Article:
The report noted that: "The Task Force is aware of only one state, New York, that currently collects juror demographic information."

Delostrinos, with the Administrative Office of the Courts, said she doesn't know of others.

"I haven't heard of any other states who are collecting demographic data," she said. "... I know that other states are looking at Washington and the work that we are doing here as guidance as to how to address this issue."

She said she thinks King and Pierce County in particular "are really trying to tackle this juror diversity issue and really trying to find solutions. I think the most passionate people are Chris, and then Judge Steve Rosen. ... even just a couple people who care so much about the issue can change it."

King County Superior Court Judge Steve Rosen said courts across the state have been trying different solutions. One might add childcare, for instance, while another might make changes to how their summons is worded, and another might try free parking.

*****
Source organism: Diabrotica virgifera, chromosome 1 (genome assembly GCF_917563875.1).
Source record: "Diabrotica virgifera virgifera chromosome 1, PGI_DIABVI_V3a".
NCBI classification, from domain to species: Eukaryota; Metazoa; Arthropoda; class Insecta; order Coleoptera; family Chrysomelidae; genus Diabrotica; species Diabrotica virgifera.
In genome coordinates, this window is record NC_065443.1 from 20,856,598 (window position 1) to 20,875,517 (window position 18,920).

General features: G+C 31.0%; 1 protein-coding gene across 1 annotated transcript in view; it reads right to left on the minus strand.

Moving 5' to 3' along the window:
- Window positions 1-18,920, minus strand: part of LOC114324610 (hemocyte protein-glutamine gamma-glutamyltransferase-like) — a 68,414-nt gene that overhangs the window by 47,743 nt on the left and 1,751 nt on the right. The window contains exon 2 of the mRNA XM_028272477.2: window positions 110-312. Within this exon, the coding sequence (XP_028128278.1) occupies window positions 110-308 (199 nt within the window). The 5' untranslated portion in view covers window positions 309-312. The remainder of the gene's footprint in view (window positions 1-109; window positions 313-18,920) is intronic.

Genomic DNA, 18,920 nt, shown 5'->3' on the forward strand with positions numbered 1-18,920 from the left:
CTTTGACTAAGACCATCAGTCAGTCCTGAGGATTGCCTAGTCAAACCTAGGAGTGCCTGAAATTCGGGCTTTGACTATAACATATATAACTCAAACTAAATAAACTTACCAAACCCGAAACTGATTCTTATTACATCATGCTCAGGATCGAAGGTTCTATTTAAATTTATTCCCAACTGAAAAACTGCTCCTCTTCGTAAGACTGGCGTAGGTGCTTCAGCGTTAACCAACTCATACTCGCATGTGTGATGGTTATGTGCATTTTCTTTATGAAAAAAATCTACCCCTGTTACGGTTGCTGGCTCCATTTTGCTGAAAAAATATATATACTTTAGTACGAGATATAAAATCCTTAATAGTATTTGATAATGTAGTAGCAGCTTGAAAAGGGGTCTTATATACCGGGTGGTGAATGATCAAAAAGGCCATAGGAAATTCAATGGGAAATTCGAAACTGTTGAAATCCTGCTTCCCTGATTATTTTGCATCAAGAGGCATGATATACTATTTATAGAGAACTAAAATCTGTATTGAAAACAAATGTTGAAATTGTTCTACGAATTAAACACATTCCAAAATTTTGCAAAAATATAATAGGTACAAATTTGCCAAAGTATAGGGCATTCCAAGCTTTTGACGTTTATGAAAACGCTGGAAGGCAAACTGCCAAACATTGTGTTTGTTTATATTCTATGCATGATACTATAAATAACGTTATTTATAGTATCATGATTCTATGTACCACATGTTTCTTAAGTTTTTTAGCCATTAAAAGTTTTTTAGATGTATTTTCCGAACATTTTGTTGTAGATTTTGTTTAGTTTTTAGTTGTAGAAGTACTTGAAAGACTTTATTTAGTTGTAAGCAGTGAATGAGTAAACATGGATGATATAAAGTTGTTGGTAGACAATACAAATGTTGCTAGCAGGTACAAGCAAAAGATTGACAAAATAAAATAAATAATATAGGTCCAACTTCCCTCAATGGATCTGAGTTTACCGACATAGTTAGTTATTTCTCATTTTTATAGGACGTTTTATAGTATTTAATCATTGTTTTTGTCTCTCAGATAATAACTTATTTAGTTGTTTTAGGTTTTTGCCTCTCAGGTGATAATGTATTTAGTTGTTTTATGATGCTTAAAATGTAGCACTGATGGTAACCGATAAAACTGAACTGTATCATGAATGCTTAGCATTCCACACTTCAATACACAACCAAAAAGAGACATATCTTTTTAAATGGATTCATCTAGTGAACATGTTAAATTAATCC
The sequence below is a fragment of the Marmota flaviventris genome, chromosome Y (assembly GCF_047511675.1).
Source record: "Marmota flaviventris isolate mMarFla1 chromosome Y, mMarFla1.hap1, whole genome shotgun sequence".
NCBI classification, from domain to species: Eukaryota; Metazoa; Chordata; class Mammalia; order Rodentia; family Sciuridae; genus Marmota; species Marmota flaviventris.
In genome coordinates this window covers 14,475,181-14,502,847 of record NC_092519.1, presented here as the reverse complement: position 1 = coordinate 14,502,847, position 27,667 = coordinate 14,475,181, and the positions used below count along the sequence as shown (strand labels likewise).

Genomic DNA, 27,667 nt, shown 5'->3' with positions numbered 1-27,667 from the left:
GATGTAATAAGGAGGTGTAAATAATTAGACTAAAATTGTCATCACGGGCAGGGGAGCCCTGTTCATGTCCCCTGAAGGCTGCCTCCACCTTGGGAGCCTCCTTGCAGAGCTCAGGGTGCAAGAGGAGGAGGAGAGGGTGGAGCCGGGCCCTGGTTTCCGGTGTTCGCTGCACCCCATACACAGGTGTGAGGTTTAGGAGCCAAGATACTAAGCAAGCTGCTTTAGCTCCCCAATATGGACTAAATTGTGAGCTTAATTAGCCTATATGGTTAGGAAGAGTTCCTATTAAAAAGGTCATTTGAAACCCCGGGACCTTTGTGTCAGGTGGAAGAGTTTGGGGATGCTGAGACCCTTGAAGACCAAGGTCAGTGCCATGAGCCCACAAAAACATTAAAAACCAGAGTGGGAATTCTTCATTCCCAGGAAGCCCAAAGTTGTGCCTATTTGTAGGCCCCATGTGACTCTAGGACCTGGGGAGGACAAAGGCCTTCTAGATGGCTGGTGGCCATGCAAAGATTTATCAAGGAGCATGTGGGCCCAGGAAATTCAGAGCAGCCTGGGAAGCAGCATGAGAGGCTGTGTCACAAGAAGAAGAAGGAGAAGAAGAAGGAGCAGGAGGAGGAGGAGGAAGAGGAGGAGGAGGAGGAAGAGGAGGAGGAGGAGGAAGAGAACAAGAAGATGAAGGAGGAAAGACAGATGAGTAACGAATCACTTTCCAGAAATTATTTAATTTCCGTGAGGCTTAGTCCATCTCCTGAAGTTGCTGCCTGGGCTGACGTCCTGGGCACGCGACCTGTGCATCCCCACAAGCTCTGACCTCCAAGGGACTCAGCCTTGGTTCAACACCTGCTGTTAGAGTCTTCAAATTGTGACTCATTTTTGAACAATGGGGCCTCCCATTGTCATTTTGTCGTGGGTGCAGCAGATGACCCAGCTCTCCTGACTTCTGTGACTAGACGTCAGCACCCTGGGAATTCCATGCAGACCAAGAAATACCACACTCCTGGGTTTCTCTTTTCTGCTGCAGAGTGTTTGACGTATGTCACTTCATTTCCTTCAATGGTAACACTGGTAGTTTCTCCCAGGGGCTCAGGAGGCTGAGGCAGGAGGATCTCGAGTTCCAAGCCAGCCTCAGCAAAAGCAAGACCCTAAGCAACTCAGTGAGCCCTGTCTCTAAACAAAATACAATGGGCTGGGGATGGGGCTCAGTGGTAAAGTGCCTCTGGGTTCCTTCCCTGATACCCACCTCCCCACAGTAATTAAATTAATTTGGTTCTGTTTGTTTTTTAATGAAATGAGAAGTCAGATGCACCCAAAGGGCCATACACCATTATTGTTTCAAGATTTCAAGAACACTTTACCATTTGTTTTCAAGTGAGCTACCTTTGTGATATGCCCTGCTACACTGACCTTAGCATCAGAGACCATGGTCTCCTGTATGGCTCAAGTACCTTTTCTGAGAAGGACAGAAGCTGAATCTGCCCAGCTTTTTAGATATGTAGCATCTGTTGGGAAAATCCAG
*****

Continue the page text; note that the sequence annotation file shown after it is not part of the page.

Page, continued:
Without monitoring the impact those changes are having, he said: "We'll never know what's working and what's not working. ... We need to measure that change so that we can recreate success."

King County, for example, offers a daycare for families.

"We've tried a number of things and we just have to keep trying until we find something that works," he said. "... It's very, very difficult. It's not as if anybody who has looked at this has been able to come up with a silver bullet."

He and Collins said they hope to do more surveys later this year.

"We hope to survey jurors in King, Snohomish and Pierce County for six months," Rosen said. "... We've made a number of changes because of the pandemic and we want to measure how that's affecting things."

Rep. Steve Bergquist (D- Renton), said an episode of Last Week Tonight that comedian John Oliver did about jury diversity last year piqued his interest in data collection. Oliver talked about the systemic ways in which people of color are excluded from jury service in the United States, and Bergquist noted that part of the episode addressed the lack of access to jury data.

"I started just kind of digging into where our jury status was," Bergquist said.

He learned that the state does not collect demographic data of its jurors, and spoke with his seatmate, Rep. David Hackney (D- Tukwila), who is a lawyer, about possible legislation.